Register Wednesday | June 19 | 2019

A Brand to Call Home

Can a city be summed up in a logo?

Ever since graphic designer Milton Glaser created the I [heart] NY slogan in the seventies—helping to bring New York City back from the edges of bankruptcy—the idea of “place branding” has captured municipal imaginations the world over. But does creating a new image for a city really make a difference? We picked five brands and put them through their paces:

Brand London: City of Possibility
In 2003, Global branding agency Interbrand came up with this logo, which may have helped with the European capital’s recent selection as the 2012 Summer Olympics site. It has a nice ring to it, and for an international city like London, it doesn’t over-promise. But the powers-that-be may be trying to make this brand work a little too hard. A recent news report says the campaign will be used not just to hype London’s Olympics coup but to allay fears caused by last summer’s subway bombings and change perceptions about the city as a place of fog and bowler hats. All this in an ad campaign? The city may be unlimited, but a brand identity is not. —B+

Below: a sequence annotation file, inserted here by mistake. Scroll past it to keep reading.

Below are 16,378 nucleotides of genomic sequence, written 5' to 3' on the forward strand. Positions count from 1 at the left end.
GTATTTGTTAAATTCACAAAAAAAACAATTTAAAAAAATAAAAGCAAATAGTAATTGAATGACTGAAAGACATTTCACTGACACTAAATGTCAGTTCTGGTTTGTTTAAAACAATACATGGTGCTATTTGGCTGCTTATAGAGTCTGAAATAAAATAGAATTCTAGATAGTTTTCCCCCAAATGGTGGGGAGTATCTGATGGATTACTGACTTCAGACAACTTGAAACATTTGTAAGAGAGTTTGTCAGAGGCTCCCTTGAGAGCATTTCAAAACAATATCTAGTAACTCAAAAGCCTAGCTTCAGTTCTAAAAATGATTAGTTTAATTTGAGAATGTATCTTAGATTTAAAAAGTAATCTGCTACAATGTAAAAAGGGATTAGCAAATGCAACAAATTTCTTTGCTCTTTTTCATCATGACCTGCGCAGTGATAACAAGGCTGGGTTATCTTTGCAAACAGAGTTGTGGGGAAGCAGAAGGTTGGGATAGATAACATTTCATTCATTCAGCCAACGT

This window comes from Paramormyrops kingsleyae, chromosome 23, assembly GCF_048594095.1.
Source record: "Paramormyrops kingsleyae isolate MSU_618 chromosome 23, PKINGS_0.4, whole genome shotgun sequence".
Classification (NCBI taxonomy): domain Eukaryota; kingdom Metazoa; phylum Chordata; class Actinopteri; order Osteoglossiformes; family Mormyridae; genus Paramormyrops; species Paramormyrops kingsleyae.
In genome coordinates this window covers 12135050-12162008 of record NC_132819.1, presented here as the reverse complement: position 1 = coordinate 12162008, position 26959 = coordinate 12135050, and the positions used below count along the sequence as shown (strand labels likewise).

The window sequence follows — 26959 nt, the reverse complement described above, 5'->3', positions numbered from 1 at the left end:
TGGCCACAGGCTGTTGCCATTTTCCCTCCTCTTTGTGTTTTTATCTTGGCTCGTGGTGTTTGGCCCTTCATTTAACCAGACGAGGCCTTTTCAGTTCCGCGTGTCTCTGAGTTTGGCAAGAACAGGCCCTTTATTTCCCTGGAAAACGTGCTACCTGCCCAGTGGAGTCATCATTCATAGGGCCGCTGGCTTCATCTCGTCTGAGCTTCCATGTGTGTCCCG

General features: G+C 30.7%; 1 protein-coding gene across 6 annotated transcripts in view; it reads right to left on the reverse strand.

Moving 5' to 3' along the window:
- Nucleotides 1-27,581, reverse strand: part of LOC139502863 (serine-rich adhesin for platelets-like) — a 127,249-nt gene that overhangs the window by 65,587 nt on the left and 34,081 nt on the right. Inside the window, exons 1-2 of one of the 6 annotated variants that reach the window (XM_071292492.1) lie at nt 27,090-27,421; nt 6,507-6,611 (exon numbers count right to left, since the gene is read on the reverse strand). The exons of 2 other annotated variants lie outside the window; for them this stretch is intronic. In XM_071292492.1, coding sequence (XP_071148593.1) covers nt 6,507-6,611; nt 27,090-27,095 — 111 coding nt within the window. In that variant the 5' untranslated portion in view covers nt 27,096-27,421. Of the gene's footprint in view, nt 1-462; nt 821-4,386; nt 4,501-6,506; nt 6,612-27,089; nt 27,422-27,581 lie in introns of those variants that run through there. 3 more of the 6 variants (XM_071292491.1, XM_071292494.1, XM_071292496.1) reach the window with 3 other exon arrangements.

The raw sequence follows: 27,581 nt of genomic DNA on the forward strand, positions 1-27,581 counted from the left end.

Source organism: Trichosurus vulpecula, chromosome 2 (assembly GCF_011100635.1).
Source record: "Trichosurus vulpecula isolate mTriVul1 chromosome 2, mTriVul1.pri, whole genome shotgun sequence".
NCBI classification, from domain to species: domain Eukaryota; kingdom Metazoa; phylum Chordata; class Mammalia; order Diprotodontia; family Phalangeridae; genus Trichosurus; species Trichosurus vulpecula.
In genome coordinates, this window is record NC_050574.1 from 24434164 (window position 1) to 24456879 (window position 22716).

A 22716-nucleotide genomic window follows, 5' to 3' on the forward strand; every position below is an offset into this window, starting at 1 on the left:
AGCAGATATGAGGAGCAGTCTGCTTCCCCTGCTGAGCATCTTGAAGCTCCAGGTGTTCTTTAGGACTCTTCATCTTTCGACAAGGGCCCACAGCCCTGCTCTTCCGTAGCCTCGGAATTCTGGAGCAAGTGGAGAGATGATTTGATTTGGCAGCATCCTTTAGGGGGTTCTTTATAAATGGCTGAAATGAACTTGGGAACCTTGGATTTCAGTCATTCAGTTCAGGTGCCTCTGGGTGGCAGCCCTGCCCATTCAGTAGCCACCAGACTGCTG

Brand Toronto: City of a Little Less Possibility
When this brand was unveiled this past June, the press release called Toronto “a city of imagination” that “embraces individuality.” Imagination? Individuality? It can’t even come up with its own logo! The weird blue teardrop on the left is meant to represent the letters T and O, merged in what the website calls a “fluid and energetic form.” Sure. Maybe if you look a little harder, you’ll see the figure $4,000,000—the amount Toronto taxpayers shelled out for this recycled version of London’s brand. —F

Brand Montreal: Bisous!
If a brand is about seducing your audience in an instant, Montreal has it all figured out. That pouty kiss says more than any hyperbole ever could. Paired with an ad campaign that promotes the city’s distinctiveness with the slogan “à la Montréal”—dance à la Montréal, cuisine à la Montréal, shopping à la Montréal—this branding is a prime example of how a city can leverage its unique qualities to set itself apart. —A

Brand Laval: Blocky but Good
Like many up-and-comers that are overshadowed by their sexy neighbours, Laval—Montreal’s oft-maligned suburb to the north—opted to market itself as a modern city in the midst of continued growth. The L-shaped cube, symbolizing Laval’s economic potential, is interesting, though it does remind me of Tetris. —B–

Brand Hamilton: Homage to Dr. Phil
Show me the marketing geniuses who came up with this, and I’ll show you a bunch of naked emperors. In a city known less for its potential to rise and shine than for its status as home to the nation’s first Tim Hortons, this was a disaster. Using a generic inspirational message for a city struggling for megacity recognition is like pouring Béarnaise sauce over a peanut-butter sandwich. No matter how uplifting, a marketing campaign alone cannot elevate a city’s culture. —